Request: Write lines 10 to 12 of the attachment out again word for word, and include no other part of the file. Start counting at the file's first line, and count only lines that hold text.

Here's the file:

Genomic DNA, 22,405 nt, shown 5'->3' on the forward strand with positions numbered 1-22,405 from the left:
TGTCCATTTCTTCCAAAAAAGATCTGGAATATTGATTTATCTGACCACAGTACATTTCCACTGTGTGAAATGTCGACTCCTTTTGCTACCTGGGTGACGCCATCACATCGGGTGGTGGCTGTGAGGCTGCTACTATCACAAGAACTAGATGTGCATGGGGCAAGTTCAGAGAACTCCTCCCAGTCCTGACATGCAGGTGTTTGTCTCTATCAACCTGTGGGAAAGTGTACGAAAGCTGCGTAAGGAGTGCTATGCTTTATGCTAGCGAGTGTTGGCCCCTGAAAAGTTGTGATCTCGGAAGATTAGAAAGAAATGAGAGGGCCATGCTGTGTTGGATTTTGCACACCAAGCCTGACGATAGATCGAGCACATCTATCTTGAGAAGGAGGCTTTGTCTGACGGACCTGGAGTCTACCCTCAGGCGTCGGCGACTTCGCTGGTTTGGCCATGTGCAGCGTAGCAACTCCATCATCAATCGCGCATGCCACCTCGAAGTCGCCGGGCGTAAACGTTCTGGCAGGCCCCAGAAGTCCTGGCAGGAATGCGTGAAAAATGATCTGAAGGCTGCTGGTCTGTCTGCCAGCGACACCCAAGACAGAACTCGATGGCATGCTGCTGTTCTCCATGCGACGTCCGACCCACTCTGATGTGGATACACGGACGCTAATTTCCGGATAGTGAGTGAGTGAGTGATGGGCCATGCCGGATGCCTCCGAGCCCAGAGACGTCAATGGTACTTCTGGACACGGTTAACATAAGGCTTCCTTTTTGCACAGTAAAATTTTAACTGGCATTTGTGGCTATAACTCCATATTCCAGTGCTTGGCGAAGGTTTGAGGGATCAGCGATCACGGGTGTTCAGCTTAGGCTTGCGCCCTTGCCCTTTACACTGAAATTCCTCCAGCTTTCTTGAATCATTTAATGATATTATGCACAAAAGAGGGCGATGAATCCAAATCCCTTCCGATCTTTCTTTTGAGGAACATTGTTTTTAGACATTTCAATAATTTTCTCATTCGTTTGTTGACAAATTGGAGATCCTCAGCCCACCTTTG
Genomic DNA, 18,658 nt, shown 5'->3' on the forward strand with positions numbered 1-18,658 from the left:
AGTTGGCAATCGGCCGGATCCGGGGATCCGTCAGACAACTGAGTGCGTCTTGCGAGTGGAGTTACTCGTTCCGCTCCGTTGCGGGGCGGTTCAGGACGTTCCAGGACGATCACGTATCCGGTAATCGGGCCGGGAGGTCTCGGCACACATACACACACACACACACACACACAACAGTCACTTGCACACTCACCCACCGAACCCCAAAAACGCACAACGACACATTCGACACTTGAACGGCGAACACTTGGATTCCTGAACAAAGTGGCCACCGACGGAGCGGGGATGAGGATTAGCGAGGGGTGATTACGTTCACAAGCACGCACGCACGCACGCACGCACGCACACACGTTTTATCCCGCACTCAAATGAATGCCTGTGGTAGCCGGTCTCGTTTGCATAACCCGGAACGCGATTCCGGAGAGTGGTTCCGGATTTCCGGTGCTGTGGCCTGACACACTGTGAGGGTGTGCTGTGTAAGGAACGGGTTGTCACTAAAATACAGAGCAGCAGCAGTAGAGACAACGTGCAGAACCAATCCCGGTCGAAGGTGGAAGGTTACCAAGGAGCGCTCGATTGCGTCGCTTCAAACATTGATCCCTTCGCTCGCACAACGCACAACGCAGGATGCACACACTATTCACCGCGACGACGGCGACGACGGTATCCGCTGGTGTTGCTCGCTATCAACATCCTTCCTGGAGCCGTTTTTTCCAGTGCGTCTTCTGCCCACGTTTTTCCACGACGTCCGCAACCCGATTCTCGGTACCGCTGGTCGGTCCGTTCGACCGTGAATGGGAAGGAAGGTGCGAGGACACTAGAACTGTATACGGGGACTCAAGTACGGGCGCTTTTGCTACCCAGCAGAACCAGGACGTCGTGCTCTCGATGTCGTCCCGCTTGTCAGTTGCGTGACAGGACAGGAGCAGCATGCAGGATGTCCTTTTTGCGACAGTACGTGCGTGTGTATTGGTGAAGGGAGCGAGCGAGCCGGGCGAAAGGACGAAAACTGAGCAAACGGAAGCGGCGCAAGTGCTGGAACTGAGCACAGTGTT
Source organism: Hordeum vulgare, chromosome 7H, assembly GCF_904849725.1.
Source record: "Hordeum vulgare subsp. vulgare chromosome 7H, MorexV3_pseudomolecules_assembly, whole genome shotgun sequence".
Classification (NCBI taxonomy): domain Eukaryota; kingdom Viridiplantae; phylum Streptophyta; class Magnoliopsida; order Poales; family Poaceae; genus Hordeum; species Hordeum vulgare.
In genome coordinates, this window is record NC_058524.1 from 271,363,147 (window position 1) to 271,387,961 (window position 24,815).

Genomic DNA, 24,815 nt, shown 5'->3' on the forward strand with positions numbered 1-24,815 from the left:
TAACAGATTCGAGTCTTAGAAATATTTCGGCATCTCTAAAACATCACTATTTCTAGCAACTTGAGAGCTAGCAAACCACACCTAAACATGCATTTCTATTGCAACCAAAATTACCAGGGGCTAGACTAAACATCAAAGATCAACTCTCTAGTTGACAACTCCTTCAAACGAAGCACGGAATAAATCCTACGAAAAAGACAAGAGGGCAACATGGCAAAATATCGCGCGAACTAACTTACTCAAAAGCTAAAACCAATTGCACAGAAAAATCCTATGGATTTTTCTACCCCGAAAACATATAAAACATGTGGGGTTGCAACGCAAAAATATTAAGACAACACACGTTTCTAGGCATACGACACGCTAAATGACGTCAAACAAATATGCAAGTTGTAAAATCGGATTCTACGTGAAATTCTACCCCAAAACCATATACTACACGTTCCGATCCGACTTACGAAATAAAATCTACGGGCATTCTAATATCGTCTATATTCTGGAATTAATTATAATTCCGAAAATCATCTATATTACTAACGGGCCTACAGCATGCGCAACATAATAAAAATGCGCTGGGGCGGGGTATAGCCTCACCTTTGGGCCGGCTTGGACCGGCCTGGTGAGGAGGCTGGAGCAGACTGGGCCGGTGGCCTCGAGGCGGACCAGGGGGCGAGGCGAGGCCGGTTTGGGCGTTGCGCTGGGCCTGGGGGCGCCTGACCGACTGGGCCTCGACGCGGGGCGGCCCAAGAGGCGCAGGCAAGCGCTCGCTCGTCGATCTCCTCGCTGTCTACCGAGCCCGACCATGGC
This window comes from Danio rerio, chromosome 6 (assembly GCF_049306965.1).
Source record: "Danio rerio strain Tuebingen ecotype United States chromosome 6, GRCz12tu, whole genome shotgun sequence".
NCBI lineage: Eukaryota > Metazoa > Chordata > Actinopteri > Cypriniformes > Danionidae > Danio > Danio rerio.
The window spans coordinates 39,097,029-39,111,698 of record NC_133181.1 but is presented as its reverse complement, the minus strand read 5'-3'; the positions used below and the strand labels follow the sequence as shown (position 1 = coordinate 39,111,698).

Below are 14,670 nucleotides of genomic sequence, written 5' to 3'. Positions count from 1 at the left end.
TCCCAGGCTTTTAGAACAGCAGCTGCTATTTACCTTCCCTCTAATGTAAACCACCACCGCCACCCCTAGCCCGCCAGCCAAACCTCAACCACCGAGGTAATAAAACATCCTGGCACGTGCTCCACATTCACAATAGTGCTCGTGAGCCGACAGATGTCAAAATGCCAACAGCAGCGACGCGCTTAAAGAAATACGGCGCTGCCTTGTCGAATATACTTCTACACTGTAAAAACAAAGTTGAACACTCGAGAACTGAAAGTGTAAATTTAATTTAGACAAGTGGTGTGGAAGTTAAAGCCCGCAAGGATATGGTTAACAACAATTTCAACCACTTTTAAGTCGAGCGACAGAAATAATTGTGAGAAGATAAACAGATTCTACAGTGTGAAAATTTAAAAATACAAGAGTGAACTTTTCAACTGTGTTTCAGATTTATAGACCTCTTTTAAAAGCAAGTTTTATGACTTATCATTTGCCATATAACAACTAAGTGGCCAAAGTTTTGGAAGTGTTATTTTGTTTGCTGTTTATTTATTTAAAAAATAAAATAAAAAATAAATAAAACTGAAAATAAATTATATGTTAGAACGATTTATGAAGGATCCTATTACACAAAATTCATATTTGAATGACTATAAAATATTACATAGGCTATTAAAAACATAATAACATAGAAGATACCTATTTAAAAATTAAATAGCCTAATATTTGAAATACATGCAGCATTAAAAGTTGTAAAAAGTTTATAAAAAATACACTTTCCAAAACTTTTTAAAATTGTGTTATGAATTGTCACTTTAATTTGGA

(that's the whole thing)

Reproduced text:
TAACAGATTCGAGTCTTAGAAATATTTCGGCATCTCTAAAACATCACTATTTCTAGCAACTTGAGAGCTAGCAAACCACACCTAAACATGCATTTCTATTGCAACCAAAATTACCAGGGGCTAGACTAAACATCAAAGATCAACTCTCTAGTTGACAACTCCTTCAAACGAAGCACGGAATAAATCCTACGAAAAAGACAAGAGGGCAACATGGCAAAATATCGCGCGAACTAACTTACTCAAAAGCTAAAACCAATTGCACAGAAAAATCCTATGGATTTTTCTACCCCGAAAACATATAAAACATGTGGGGTTGCAACGCAAAAATATTAAGACAACACACGTTTCTAGGCATACGACACGCTAAATGACGTCAAACAAATATGCAAGTTGTAAAATCGGATTCTACGTGAAATTCTACCCCAAAACCATATACTACACGTTCCGATCCGACTTACGAAATAAAATCTACGGGCATTCTAATATCGTCTATATTCTGGAATTAATTATAATTCCGAAAATCATCTATATTACTAACGGGCCTACAGCATGCGCAACATAATAAAAATGCGCTGGGGCGGGGTATAGCCTCACCTTTGGGCCGGCTTGGACCGGCCTGGTGAGGAGGCTGGAGCAGACTGGGCCGGTGGCCTCGAGGCGGACCAGGGGGCGAGGCGAGGCCGGTTTGGGCGTTGCGCTGGGCCTGGGGGCGCCTGACCGACTGGGCCTCGACGCGGGGCGGCCCAAGAGGCGCAGGCAAGCGCTCGCTCGTCGATCTCCTCGCTGTCTACCGAGCCCGACCATGGC
This window comes from Danio rerio, chromosome 6 (assembly GCF_049306965.1).
Source record: "Danio rerio strain Tuebingen ecotype United States chromosome 6, GRCz12tu, whole genome shotgun sequence".